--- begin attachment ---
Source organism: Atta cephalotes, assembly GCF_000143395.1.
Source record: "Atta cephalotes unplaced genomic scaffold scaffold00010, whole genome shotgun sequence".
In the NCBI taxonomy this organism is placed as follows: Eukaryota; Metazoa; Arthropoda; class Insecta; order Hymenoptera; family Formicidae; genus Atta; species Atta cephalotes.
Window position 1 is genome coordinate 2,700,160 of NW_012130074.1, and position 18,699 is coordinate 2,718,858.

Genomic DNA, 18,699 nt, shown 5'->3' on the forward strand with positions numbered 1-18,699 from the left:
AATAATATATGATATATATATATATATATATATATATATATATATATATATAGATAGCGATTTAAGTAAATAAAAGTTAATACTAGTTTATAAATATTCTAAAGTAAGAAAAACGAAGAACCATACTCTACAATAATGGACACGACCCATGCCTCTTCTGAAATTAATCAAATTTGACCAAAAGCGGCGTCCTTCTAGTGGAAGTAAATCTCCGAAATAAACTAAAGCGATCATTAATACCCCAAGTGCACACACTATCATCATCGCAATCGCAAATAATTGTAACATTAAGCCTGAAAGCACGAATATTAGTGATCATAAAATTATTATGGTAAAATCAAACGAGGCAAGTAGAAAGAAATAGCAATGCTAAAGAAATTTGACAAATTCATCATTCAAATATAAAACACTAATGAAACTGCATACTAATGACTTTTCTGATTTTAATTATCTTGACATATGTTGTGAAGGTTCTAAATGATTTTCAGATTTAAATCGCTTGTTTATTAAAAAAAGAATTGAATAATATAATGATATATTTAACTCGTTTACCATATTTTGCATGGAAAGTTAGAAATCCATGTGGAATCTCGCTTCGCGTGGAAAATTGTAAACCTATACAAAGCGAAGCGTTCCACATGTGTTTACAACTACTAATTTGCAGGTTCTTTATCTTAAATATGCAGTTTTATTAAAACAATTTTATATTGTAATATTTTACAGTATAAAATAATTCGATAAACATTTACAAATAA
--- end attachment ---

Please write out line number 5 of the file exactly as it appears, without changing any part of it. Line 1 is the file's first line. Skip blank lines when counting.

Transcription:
Genomic DNA, 18,699 nt, shown 5'->3' on the forward strand with positions numbered 1-18,699 from the left: